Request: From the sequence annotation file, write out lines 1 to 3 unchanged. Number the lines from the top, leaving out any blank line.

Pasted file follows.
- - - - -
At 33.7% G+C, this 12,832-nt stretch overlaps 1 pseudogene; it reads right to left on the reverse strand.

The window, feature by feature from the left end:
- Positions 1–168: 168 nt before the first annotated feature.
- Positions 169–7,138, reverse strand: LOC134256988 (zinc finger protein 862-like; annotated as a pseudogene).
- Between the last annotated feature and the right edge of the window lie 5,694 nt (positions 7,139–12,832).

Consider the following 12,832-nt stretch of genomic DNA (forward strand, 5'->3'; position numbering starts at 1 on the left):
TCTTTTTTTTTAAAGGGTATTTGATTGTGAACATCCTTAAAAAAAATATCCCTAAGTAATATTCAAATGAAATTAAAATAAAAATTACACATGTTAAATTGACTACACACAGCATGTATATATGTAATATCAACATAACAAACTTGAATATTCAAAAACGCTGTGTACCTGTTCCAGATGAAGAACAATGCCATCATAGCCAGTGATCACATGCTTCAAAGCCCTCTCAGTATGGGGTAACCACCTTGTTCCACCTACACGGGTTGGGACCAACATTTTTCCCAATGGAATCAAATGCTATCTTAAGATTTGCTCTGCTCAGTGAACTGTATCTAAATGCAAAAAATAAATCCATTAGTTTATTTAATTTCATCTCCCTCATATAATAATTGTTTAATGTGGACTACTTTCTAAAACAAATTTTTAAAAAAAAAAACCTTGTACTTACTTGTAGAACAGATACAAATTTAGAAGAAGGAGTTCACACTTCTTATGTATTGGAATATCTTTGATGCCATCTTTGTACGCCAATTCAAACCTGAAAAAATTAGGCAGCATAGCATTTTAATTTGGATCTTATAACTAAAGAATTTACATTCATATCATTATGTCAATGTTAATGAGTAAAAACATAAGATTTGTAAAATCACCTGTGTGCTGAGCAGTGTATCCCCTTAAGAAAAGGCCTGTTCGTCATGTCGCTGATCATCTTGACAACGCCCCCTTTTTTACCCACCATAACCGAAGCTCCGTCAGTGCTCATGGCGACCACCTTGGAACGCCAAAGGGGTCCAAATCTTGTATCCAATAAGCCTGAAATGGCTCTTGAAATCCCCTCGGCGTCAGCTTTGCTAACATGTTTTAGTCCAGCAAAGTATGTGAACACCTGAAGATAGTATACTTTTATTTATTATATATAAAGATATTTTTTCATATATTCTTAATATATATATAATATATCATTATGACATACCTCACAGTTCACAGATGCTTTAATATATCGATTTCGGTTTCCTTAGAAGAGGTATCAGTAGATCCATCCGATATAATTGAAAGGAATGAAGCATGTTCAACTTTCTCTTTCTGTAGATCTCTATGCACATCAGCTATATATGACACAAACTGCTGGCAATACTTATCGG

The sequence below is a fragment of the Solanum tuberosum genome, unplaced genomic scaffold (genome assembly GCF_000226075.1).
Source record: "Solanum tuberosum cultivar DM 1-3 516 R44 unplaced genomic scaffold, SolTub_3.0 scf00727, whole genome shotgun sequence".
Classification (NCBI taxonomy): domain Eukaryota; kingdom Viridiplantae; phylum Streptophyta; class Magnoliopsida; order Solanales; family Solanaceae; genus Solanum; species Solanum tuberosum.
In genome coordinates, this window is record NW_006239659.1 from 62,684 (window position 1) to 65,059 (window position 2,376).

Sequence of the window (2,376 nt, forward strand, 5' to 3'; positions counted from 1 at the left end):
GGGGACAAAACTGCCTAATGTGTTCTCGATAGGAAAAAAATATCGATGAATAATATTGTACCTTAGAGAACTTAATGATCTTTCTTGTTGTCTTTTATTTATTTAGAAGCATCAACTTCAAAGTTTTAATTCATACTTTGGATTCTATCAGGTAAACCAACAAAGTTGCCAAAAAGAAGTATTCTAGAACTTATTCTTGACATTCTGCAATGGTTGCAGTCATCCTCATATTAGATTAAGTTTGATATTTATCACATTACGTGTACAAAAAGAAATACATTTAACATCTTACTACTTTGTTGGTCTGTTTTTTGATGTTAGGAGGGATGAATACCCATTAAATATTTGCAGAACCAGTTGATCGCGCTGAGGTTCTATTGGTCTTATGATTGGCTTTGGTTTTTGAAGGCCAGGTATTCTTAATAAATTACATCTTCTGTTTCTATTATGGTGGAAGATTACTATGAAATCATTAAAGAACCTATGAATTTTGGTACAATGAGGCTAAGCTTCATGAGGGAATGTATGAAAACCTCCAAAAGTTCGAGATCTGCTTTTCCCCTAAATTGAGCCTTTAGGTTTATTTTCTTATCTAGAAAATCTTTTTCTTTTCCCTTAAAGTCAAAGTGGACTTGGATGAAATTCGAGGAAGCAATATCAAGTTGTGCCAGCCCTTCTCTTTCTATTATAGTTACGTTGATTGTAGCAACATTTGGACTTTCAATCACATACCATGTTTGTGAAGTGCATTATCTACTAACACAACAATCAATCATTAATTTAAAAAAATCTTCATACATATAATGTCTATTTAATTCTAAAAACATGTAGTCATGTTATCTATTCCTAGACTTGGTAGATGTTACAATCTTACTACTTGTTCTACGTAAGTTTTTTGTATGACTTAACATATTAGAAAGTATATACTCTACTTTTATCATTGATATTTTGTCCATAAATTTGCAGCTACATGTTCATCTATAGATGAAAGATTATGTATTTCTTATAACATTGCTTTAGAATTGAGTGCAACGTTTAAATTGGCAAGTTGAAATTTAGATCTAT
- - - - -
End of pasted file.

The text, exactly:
At 33.7% G+C, this 12,832-nt stretch overlaps 1 pseudogene; it reads right to left on the reverse strand.

The window, feature by feature from the left end:
- Positions 1–168: 168 nt before the first annotated feature.